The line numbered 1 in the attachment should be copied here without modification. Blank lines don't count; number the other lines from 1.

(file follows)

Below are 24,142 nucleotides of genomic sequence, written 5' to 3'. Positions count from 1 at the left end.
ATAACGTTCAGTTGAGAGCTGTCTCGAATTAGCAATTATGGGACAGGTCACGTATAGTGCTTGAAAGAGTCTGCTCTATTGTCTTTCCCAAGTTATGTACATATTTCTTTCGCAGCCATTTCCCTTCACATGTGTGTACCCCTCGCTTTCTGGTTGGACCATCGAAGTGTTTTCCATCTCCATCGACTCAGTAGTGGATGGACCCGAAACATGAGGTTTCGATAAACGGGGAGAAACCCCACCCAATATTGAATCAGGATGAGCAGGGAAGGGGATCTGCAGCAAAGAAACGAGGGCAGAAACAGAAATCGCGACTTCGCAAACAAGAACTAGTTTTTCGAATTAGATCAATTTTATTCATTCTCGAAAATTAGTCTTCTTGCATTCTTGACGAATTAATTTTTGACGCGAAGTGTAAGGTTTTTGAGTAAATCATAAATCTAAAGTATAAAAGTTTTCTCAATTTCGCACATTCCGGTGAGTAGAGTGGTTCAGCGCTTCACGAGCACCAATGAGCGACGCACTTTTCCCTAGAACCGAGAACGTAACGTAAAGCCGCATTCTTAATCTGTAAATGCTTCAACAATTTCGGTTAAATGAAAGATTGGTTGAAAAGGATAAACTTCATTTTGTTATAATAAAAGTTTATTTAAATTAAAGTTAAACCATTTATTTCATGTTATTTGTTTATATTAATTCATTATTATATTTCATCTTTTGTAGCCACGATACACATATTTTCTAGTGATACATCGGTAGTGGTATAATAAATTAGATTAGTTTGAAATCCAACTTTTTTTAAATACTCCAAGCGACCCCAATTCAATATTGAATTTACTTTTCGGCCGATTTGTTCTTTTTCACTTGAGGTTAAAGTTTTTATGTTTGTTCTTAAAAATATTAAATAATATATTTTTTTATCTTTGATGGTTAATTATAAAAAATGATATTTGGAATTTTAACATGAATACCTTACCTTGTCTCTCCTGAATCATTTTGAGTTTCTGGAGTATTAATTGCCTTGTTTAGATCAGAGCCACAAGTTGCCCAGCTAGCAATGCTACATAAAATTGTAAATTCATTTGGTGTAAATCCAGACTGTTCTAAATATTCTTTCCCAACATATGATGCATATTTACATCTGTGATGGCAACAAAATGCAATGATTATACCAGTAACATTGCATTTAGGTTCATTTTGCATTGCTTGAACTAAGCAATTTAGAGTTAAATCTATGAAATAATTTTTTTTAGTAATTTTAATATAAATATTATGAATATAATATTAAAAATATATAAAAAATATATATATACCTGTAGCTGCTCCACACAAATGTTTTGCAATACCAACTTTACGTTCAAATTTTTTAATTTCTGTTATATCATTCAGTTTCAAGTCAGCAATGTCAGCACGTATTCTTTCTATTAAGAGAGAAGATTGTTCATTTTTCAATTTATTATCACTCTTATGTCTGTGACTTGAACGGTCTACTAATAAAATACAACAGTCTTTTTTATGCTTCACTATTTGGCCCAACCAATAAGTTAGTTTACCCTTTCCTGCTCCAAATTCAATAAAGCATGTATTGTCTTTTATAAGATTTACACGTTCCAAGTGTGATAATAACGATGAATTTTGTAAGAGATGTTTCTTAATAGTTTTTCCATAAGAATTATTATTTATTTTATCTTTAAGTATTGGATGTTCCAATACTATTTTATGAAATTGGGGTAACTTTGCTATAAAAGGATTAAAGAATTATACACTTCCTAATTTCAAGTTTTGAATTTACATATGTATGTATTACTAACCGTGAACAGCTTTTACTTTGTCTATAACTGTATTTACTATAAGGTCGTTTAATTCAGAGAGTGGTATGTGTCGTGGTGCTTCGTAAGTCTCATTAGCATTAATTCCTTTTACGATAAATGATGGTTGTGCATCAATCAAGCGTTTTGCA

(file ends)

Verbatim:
Below are 24,142 nucleotides of genomic sequence, written 5' to 3'. Positions count from 1 at the left end.